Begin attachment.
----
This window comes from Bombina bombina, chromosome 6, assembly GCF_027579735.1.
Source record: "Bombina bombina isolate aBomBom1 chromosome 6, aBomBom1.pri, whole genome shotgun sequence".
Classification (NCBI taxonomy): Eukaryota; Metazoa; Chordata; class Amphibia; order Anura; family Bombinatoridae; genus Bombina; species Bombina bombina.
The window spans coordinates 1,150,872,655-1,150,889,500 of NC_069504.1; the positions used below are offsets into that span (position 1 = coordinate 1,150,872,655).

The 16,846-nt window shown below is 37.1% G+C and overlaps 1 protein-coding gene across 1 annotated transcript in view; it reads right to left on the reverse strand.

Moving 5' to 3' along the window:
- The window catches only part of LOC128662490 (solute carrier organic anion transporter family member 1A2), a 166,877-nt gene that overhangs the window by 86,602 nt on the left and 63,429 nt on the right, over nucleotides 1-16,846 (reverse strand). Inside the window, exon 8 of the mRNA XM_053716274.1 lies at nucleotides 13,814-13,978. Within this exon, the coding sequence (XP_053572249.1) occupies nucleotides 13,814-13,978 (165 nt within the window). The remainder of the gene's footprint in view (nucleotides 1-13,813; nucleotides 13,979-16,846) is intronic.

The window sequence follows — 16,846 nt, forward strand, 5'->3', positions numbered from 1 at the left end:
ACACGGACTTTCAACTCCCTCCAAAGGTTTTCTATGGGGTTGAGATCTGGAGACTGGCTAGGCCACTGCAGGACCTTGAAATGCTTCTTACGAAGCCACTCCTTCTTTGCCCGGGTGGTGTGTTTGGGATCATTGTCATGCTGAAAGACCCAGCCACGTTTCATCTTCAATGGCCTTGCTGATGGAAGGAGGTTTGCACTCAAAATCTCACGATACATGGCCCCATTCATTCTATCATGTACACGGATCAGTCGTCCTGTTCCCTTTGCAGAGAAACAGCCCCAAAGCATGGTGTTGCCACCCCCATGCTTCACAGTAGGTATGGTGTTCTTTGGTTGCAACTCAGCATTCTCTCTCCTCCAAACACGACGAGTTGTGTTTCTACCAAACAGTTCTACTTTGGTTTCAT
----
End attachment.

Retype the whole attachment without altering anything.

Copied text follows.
This window comes from Bombina bombina, chromosome 6, assembly GCF_027579735.1.
Source record: "Bombina bombina isolate aBomBom1 chromosome 6, aBomBom1.pri, whole genome shotgun sequence".
Classification (NCBI taxonomy): Eukaryota; Metazoa; Chordata; class Amphibia; order Anura; family Bombinatoridae; genus Bombina; species Bombina bombina.
The window spans coordinates 1,150,872,655-1,150,889,500 of NC_069504.1; the positions used below are offsets into that span (position 1 = coordinate 1,150,872,655).

The 16,846-nt window shown below is 37.1% G+C and overlaps 1 protein-coding gene across 1 annotated transcript in view; it reads right to left on the reverse strand.

Moving 5' to 3' along the window:
- The window catches only part of LOC128662490 (solute carrier organic anion transporter family member 1A2), a 166,877-nt gene that overhangs the window by 86,602 nt on the left and 63,429 nt on the right, over nucleotides 1-16,846 (reverse strand). Inside the window, exon 8 of the mRNA XM_053716274.1 lies at nucleotides 13,814-13,978. Within this exon, the coding sequence (XP_053572249.1) occupies nucleotides 13,814-13,978 (165 nt within the window). The remainder of the gene's footprint in view (nucleotides 1-13,813; nucleotides 13,979-16,846) is intronic.

The window sequence follows — 16,846 nt, forward strand, 5'->3', positions numbered from 1 at the left end:
ACACGGACTTTCAACTCCCTCCAAAGGTTTTCTATGGGGTTGAGATCTGGAGACTGGCTAGGCCACTGCAGGACCTTGAAATGCTTCTTACGAAGCCACTCCTTCTTTGCCCGGGTGGTGTGTTTGGGATCATTGTCATGCTGAAAGACCCAGCCACGTTTCATCTTCAATGGCCTTGCTGATGGAAGGAGGTTTGCACTCAAAATCTCACGATACATGGCCCCATTCATTCTATCATGTACACGGATCAGTCGTCCTGTTCCCTTTGCAGAGAAACAGCCCCAAAGCATGGTGTTGCCACCCCCATGCTTCACAGTAGGTATGGTGTTCTTTGGTTGCAACTCAGCATTCTCTCTCCTCCAAACACGACGAGTTGTGTTTCTACCAAACAGTTCTACTTTGGTTTCAT